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Athanasios Mouratidis, Willy Lens and Maarten Vansteenkiste

We relied on self-determination theory (SDT; Deci & Ryan, 2000) to investigate to what extent autonomy-supporting corrective feedback (i.e., feedback that coaches communicate to their athletes after poor performance or mistakes) is associated with athletes’ optimal motivation and well-being. To test this hypothesis, we conducted a cross-sectional study with 337 (67.1% males) Greek adolescent athletes (age M = 15.59, SD = 2.37) from various sports. Aligned with SDT, we found through path analysis that an autonomy-supporting versus controlling communication style was positively related to future intentions to persist and well-being and negatively related to ill-being. These relations were partially mediated by the perceived legitimacy of the corrective feedback (i.e., the degree of acceptance of corrective feedback), and, in turn, by intrinsic motivation, identified regulation, and external regulation for doing sports. Results indicate that autonomy-supporting feedback can be still motivating even in cases in which such feedback conveys messages of still too low competence.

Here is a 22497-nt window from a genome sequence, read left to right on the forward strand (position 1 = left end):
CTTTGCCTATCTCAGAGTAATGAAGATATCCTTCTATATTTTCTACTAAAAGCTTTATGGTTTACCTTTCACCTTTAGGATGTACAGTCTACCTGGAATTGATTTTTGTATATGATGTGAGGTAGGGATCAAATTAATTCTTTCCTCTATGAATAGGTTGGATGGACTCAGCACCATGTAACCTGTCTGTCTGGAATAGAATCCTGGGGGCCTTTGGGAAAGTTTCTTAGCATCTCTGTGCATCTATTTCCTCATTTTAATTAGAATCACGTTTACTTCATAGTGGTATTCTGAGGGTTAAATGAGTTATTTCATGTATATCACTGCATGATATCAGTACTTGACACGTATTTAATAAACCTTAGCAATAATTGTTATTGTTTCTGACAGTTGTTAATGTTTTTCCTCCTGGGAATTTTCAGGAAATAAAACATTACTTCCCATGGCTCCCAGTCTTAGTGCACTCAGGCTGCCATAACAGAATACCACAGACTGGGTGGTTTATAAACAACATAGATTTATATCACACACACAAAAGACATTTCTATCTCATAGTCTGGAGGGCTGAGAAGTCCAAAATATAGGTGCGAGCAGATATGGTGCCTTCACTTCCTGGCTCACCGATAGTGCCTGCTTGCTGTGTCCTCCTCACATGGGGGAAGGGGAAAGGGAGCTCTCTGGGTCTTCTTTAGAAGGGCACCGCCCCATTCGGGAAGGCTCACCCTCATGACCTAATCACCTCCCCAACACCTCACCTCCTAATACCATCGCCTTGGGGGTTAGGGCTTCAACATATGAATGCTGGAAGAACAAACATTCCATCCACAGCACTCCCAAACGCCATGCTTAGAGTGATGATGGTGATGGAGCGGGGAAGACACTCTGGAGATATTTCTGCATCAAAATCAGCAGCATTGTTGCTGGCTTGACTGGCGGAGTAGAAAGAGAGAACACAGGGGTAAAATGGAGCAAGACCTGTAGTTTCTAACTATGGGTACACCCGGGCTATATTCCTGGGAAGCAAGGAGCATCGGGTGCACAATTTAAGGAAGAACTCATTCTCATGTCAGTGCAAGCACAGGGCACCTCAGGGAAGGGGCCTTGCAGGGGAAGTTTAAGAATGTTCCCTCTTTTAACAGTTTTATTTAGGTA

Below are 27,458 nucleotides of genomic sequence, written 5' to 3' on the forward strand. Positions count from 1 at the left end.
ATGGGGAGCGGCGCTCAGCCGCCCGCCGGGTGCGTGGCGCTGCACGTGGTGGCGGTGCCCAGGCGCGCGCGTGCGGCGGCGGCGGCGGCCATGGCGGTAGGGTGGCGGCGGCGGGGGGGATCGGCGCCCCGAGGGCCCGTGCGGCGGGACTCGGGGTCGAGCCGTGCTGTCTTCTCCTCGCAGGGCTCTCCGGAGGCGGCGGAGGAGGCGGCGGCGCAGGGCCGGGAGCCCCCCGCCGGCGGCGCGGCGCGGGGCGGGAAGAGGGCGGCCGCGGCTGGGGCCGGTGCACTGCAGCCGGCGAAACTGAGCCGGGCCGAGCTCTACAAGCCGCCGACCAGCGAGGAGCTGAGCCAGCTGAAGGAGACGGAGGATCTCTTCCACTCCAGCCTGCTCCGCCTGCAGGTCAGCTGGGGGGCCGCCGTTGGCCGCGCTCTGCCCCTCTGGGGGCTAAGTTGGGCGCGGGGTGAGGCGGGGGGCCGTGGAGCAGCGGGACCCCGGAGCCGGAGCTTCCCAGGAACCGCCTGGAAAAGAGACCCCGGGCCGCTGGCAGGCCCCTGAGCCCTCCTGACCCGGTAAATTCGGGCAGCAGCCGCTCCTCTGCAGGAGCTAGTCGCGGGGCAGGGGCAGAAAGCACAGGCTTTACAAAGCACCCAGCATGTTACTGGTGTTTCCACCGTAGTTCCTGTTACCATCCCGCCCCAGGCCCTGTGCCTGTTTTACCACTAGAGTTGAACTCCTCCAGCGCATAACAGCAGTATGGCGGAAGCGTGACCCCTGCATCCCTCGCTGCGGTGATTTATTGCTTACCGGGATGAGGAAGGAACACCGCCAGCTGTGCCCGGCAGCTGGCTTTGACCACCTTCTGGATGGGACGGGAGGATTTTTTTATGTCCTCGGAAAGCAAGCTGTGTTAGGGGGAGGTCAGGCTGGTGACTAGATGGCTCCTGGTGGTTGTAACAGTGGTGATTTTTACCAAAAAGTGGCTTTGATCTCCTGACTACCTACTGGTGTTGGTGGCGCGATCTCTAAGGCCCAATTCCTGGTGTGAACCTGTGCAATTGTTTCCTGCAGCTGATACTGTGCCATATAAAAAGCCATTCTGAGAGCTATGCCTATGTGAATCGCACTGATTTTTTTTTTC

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Maarten Vansteenkiste, Athanasios Mouratidis, Thomas van Riet and Willy Lens

In the current study we aimed to examine the antecedents and outcomes associated with the variability in competitive volleyball players’ (N = 67; M age = 19.45; SD = 5.13) situational achievement goal pursuit and its underlying autonomous and controlling reasons. Players were followed during six consecutive games and data were analyzed through multilevel modeling. Players’ dominant contextual goal pursuit reported at the onset of the study related to their situational (i.e., game-specific) goal pursuit. Further, variation in game-to-game mastery-approach goal pursuit, as compared with the pursuit of other achievement goals, related to variation in prosocial behavior. Finally, autonomous reasons underlying situational mastery-approach goal pursuit related positively to games-specific prosocial behavior, enjoyment, and performance satisfaction. The discussion emphasizes the necessity to study players’ game-to-game motivational dynamics and the reasons underlying players’ achievement goal pursuit.

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Maarten Vansteenkiste, Joke Simons, Bart Soenens and Willy Lens